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Greystone Theatre's production of Machinal runs from March 20–30, 2019. (Photos: Noah Callaghan)

Greystone Theatre presents celebrated play Machinal

Set in the 1920s, Machinal is the story of a young woman surviving in a world where she is viewed as an object


by Noah Callaghan

For its final production of the 2018/19 season, Greystone Theatre has brought back Machinal, a play last performed at the University of Saskatchewan over 20 years ago.

The Department of Drama and its students have been working tirelessly to live up to the theatrical legacy of Machinal, which has been called one of the best plays ever written.

Machinal, written by American playwright Sophie Treadwell, is an expressionist play set in the 1920s featuring a female lead who resists the social pressures and expectations she faces.

“It feels like the right time for many reasons,” said director Natasha Martina, talking about her decision to stage Machinal. “I think this will speak to a lot of women and my hope is that it will speak to the whole audience.”

Expressionism is a modernist style aimed at creating a boundary between the audience and what is being depicted on stage.

“The idea of expressionistic theatre is that it is sort of playing on the subconscious mind. And the goal is that people leave having further discussions on what just occurred,” said Martina, an associate professor in the drama department.

The play’s title—French for “mechanical”—speaks to Machinal's other dominant theme: the effects of industrialization on society. The play explores “how machines impact everybody’s lives and how they actually control our lives, which is so relevant to this day,” said Martina.

Machinal scene
Student actors Paige Francoeur (left), Chloe Mallinson (middle) and Garret Gizen perform a scene from Machinal.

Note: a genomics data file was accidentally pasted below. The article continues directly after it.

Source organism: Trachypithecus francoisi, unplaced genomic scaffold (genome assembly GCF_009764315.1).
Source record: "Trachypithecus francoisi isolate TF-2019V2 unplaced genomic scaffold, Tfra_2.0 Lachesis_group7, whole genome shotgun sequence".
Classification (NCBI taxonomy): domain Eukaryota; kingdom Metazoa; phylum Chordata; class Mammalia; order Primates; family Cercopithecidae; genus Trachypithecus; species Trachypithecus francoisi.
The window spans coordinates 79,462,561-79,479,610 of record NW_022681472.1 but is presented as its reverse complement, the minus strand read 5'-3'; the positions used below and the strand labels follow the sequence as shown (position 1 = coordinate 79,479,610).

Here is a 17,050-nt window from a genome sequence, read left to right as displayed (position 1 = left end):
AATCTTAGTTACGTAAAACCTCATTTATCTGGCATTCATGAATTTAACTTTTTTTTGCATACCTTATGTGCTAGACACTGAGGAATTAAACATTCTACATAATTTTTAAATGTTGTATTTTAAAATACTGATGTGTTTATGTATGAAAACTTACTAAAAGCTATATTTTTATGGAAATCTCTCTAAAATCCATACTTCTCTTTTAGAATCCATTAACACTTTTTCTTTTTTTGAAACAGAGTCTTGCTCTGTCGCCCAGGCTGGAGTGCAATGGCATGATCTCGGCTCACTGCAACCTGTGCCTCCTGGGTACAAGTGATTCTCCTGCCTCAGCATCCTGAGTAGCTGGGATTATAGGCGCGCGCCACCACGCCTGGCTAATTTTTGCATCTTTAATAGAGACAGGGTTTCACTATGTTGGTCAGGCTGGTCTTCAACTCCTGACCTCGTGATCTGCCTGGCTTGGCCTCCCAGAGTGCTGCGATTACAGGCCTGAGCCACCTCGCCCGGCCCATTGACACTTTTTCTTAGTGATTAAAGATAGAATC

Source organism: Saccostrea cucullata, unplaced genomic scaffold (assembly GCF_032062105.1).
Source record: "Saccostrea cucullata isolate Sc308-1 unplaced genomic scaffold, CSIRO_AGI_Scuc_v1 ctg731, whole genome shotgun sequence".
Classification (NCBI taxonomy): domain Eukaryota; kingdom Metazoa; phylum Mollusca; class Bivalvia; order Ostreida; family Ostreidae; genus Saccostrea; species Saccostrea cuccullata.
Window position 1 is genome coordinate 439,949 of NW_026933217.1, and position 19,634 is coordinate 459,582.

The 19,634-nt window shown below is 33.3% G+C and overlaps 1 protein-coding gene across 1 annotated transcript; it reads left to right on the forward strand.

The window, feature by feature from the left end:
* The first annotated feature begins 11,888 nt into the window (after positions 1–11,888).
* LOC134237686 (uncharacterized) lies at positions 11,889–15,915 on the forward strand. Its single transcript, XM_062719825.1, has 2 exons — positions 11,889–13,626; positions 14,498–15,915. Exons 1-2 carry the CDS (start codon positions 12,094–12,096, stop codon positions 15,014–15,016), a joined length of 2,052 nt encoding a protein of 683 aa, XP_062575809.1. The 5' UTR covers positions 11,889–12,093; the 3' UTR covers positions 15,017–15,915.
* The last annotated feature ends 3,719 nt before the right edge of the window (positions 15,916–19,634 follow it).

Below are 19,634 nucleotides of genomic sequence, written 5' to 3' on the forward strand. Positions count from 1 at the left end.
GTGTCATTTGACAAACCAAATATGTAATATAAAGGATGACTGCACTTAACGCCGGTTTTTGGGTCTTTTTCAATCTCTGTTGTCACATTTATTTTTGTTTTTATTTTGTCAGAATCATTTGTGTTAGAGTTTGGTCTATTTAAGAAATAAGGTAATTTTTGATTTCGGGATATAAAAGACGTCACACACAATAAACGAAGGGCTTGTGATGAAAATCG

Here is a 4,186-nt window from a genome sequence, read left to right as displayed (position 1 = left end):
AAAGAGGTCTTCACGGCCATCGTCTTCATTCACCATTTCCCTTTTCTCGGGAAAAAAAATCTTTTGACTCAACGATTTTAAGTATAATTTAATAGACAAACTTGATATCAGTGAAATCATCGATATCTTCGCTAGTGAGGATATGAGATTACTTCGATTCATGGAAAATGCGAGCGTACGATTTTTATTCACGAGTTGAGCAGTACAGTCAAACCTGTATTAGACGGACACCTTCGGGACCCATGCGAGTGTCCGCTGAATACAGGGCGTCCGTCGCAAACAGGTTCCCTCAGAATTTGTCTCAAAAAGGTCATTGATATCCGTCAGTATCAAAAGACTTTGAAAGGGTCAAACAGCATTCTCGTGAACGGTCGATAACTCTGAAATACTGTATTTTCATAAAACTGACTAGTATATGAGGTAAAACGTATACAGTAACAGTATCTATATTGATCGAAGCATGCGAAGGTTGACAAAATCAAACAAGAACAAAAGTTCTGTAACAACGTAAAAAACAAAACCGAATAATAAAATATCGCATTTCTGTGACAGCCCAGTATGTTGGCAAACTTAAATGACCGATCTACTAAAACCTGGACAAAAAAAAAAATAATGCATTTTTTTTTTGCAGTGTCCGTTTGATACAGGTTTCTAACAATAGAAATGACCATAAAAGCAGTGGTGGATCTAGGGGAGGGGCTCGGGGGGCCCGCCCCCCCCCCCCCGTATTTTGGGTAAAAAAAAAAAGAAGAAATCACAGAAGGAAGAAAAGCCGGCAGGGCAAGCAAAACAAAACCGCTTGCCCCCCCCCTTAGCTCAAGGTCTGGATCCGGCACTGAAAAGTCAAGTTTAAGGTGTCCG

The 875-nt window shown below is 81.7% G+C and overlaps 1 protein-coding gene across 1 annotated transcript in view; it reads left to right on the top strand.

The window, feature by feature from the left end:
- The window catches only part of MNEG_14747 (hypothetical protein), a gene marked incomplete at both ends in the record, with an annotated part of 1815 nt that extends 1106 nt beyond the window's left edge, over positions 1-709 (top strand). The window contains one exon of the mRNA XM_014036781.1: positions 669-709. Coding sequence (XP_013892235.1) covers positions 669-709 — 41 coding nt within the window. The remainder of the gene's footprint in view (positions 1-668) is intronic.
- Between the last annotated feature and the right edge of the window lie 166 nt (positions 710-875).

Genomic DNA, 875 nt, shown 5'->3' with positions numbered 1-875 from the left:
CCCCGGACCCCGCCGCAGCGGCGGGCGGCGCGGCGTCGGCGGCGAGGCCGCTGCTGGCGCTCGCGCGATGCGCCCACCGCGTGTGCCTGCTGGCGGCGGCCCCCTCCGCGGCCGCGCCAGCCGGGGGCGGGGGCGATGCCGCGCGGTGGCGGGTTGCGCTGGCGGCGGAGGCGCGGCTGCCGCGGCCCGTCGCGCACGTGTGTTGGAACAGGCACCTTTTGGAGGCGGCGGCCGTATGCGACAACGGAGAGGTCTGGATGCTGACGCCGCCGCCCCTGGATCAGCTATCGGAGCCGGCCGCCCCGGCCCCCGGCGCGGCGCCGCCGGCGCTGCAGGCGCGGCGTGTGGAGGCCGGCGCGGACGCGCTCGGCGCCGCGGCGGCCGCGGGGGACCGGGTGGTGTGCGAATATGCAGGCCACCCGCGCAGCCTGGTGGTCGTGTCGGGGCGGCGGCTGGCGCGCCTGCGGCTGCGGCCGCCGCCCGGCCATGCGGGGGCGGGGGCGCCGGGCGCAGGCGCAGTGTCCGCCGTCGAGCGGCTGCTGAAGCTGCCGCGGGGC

Martina and all Greystone Theatre productions depend on a large group of devoted student actors and designers.

“These students are some of the busiest on campus,” Martina said. “They are so passionate about it and most people don’t realize the amount of dedication these students give when they do these shows.”

Third-year drama student Chloe Mallinson plays the lead role of Young Woman. She sees acting in Greystone productions as an excellent way to apply the techniques, skills and warmups taught in her drama courses.

“Greystone shows give us a stepping stone to put those to work and it’s rewarding at the same time,” Mallinson said.

“People don’t think about doing drama when they come to university, but I know a lot of students who are in Greystone who took a first-year drama class and loved it ever since.”

Mallinson also participated in the February production The Cripple of Inishmaan, playing an Irish aunt. Machinal will be Mallinson’s debut in a lead role, which has made rehearsals even more demanding.

“It seems like a long process, but when it comes to opening week, you get a pretty good buzz and you’re ready to show people,” she said.

Mallinson said she was drawn to playing the lead character prior to auditions. “Sometimes when you read a part you feel like you can connect to it pretty well.”

Chris Krug-Iron
Chris Krug-Iron plays the husband of the lead character.

Moving to Canada from Wales three years ago, Mallinson has had the extra challenge of adopting an American accent for this performance.

“Because of my accent, I’m typically typecast to play the old English woman,” Mallinson said. “I wanted a chance to actually play someone my age.”

After completing the final rehearsal of Machinal, Mallinson was excited about the show, which opened on March 21.

“Everyone should come and see Machinal because it is a lot different than a standard play you would go to,” she said. “It really does feel like you’re back in the 1920s.”

Machinal is showing nightly at 8 pm until March 30, excluding Sunday, March 24. Tickets can be purchased online through the Department of Drama. Discount pricing is available for students and seniors.

(Noah Callaghan is an English student intern in the College of Arts and Science communications office.)

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